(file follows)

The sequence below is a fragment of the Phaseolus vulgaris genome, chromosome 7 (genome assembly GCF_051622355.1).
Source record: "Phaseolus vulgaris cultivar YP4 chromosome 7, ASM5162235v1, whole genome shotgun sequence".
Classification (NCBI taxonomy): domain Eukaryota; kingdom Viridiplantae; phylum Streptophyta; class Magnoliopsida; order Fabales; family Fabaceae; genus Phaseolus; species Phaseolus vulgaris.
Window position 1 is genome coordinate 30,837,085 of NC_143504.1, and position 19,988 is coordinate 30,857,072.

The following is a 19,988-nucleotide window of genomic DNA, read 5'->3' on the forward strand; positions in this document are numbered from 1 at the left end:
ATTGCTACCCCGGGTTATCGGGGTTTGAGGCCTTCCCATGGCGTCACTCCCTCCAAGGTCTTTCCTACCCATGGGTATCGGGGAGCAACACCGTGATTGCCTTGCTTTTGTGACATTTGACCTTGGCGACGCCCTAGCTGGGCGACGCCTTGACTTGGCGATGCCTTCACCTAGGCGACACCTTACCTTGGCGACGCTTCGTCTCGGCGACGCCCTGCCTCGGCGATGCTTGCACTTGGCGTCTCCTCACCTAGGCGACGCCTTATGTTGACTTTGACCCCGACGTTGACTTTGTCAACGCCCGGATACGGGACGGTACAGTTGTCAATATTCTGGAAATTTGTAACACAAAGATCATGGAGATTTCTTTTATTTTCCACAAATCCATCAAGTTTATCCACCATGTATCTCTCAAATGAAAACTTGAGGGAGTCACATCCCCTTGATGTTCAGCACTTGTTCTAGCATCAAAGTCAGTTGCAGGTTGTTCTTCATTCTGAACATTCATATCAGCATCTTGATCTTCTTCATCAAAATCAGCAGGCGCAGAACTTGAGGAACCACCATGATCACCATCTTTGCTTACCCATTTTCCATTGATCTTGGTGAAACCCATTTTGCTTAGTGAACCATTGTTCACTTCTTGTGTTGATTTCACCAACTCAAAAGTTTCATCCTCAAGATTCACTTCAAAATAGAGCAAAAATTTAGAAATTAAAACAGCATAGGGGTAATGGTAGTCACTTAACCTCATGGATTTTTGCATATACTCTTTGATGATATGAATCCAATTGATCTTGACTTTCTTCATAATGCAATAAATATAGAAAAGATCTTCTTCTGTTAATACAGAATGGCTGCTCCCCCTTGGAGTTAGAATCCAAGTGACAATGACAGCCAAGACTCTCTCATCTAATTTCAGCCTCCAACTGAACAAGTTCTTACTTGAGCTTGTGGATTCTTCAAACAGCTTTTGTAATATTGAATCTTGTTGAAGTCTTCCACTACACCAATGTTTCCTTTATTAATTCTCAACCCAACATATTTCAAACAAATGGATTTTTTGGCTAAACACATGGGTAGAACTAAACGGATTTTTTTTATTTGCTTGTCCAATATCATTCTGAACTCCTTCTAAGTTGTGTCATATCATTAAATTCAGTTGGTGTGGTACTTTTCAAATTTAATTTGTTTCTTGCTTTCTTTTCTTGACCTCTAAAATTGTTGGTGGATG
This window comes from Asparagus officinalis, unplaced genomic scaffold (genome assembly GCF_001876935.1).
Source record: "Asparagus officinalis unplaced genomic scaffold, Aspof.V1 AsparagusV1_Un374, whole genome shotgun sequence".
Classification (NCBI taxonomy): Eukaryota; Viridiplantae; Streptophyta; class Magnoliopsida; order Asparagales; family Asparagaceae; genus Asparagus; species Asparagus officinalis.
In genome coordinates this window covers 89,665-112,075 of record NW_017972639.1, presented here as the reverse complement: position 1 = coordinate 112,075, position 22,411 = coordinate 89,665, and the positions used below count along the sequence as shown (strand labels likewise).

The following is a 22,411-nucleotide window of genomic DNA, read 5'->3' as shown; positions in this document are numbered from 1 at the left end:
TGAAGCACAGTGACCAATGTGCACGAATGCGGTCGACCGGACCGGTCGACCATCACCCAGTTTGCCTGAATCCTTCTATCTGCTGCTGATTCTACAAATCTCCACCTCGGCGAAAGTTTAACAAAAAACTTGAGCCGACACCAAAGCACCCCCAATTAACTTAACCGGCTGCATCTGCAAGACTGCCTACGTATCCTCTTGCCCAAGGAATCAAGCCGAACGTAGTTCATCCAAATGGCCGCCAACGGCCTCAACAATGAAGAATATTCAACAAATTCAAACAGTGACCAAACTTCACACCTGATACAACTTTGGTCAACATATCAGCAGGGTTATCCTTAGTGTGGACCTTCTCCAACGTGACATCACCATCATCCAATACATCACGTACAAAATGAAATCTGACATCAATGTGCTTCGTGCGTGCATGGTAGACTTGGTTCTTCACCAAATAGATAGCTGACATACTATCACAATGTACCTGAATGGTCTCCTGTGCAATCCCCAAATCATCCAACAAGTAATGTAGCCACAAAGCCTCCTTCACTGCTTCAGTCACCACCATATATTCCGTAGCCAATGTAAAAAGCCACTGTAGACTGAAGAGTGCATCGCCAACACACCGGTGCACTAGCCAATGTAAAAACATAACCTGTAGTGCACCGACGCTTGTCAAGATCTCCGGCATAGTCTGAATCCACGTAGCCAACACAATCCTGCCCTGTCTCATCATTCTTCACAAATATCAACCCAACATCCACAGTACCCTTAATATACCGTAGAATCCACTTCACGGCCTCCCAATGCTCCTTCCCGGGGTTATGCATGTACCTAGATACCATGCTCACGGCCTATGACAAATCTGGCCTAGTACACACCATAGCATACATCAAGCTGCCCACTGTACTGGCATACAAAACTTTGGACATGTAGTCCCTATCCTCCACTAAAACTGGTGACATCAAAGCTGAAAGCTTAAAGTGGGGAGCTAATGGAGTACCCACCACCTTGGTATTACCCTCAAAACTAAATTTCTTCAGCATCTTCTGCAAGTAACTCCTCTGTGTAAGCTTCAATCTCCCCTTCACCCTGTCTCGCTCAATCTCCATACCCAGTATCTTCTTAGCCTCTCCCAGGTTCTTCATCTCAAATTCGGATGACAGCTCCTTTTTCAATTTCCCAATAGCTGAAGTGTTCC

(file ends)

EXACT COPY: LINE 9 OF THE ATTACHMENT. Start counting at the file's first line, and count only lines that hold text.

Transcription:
Classification (NCBI taxonomy): Eukaryota; Viridiplantae; Streptophyta; class Magnoliopsida; order Asparagales; family Asparagaceae; genus Asparagus; species Asparagus officinalis.